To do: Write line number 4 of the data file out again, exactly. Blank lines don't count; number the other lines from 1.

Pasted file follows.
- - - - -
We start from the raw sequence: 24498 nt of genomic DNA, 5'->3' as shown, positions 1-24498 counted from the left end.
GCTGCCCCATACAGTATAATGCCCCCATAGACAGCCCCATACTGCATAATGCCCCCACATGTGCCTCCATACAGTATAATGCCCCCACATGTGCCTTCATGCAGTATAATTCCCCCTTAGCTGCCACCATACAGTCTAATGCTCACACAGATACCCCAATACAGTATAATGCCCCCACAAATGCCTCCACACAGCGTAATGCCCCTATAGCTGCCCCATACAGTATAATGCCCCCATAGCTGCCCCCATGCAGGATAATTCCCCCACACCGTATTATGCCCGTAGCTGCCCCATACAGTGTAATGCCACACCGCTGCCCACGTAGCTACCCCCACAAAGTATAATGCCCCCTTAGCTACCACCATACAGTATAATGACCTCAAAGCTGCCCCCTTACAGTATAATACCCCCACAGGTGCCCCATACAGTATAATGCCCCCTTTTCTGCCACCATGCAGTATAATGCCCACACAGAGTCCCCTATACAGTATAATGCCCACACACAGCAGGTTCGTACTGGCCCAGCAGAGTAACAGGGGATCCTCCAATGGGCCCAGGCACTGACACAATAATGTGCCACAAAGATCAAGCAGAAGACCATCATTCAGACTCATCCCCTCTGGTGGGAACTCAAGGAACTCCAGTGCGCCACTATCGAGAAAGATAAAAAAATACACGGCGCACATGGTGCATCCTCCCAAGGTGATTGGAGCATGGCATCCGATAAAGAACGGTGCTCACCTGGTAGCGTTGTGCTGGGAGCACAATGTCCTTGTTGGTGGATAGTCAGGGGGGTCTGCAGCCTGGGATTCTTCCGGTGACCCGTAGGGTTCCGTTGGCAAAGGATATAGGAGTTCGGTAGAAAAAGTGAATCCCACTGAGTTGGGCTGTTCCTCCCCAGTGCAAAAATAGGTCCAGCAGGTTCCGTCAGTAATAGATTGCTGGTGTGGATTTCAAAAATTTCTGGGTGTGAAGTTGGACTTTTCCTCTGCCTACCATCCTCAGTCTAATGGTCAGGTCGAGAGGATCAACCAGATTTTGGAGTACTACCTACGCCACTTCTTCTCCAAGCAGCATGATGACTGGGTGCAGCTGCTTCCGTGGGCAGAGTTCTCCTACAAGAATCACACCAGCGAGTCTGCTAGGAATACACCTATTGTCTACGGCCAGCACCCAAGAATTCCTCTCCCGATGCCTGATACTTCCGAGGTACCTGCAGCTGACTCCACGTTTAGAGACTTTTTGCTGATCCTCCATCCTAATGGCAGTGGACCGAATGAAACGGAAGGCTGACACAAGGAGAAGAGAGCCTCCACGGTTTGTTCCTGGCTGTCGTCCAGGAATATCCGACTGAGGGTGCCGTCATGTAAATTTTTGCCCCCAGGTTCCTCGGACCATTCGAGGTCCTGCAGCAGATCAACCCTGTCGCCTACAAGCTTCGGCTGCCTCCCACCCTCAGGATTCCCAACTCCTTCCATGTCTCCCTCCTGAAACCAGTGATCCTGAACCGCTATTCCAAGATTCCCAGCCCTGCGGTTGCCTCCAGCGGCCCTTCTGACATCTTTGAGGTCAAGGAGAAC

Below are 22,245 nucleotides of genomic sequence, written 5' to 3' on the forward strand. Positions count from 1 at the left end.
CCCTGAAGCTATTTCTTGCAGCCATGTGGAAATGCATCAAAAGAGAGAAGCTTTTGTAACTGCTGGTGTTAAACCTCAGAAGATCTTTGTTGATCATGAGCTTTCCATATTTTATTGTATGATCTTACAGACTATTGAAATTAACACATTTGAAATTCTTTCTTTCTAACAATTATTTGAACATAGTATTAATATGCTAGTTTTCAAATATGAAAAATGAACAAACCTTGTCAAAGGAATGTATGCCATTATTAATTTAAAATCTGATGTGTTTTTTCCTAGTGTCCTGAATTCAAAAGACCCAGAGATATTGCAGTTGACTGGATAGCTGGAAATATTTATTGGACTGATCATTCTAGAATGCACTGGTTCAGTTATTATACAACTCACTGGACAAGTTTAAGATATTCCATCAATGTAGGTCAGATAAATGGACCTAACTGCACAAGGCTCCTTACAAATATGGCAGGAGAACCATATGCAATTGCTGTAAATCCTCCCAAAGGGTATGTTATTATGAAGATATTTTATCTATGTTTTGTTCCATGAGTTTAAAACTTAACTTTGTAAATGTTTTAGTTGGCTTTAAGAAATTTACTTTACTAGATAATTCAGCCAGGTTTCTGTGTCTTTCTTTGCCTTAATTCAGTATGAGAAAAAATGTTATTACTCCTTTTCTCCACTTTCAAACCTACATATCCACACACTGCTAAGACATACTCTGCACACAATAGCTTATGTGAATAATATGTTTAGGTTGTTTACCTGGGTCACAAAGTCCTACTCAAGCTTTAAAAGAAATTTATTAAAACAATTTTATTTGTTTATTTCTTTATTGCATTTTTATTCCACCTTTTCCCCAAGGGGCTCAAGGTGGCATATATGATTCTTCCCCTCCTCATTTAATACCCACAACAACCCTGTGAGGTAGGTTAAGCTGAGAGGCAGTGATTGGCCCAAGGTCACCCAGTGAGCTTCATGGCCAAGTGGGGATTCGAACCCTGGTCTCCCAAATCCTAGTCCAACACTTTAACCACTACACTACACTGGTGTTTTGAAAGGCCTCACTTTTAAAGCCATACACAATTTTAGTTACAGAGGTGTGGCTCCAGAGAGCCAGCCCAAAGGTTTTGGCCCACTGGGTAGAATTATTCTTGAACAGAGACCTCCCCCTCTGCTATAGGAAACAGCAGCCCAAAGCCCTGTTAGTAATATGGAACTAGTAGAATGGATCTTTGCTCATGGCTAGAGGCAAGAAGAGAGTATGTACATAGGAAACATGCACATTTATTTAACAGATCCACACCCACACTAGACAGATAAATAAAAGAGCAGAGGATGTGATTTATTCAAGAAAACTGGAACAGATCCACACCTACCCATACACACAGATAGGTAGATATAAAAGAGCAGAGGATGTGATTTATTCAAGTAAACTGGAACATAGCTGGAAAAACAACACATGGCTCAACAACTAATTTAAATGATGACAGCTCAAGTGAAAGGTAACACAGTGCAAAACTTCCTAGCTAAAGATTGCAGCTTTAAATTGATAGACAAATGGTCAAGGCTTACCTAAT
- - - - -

CCCTGAAGCTATTTCTTGCAGCCATGTGGAAATGCATCAAAAGAGAGAAGCTTTTGTAACTGCTGGTGTTAAACCTCAGAAGATCTTTGTTGATCATGAGCTTTCCATATTTTATTGTATGATCTTACAGACTATTGAAATTAACACATTTGAAATTCTTTCTTTCTAACAATTATTTGAACATAGTATTAATATGCTAGTTTTCAAATATGAAAAATGAACAAACCTTGTCAAAGGAATGTATGCCATTATTAATTTAAAATCTGATGTGTTTTTTCCTAGTGTCCTGAATTCAAAAGACCCAGAGATATTGCAGTTGACTGGATAGCTGGAAATATTTATTGGACTGATCATTCTAGAATGCACTGGTTCAGTTATTATACAACTCACTGGACAAGTTTAAGATATTCCATCAATGTAGGTCAGATAAATGGACCTAACTGCACAAGGCTCCTTACAAATATGGCAGGAGAACCATATGCAATTGCTGTAAATCCTCCCAAAGGGTATGTTATTATGAAGATATTTTATCTATGTTTTGTTCCATGAGTTTAAAACTTAACTTTGTAAATGTTTTAGTTGGCTTTAAGAAATTTACTTTACTAGATAATTCAGCCAGGTTTCTGTGTCTTTCTTTGCCTTAATTCAGTATGAGAAAAAATGTTATTACTCCTTTTCTCCACTTTCAAACCTACATATCCACACACTGCTAAGACATACTCTGCACACAATAGCTTATGTGAATAATATGTTTAGGTTGTTTACCTGGGTCACAAAGTCCTACTCAAGCTTTAAAAGAAATTTATTAAAACAATTTTATTTGTTTATTTCTTTATTGCATTTTTATTCCACCTTTTCCCCAAGGGGCTCAAGGTGGCATATATGATTCTTCCCCTCCTCATTTAATACCCACAACAACCCTGTGAGGTAGGTTAAGCTGAGAGGCAGTGATTGGCCCAAGGTCACCCAGTGAGCTTCATGGCCAAGTGGGGATTCGAACCCTGGTCTCCCAAATCCTAGTCCAACACTTTAACCACTACACTACACTGGTGTTTTGAAAGGCCTCACTTTTAAAGCCATACACAATTTTAGTTACAGAGGTGTGGCTCCAGAGAGCCAGCCCAAAGGTTTTGGCCCACTGGGTAGAATTATTCTTGAACAGAGACCTCCCCCTCTGCTATAGGAAACAGCAGCCCAAAGCCCTGTTAGTAATATGGAACTAGTAGAATGGATCTTTGCTCATGGCTAGAGGCAAGAAGAGAGTATGTACATAGGAAACATGCACATTTATTTAACAGATCCACACCCACACTAGACAGATAAATAAAAGAGCAGAGGATGTGATTTATTCAAGAAAACTGGAACAGATCCACACCTACCCATACACACAGATAGGTAGATATAAAAGAGCAGAGGATGTGATTTATTCAAGTAAACTGGAACATAGCTGGAAAAACAACACATGGCTCAACAACTAATTTAAATGATGACAGCTCAAGTGAAAGGTAACACAGTGCAAAACTTCCTAGCTAAAGATTGCAGCTTTAAATTGATAGACAAATGGTCAAGGCTTACCTAAT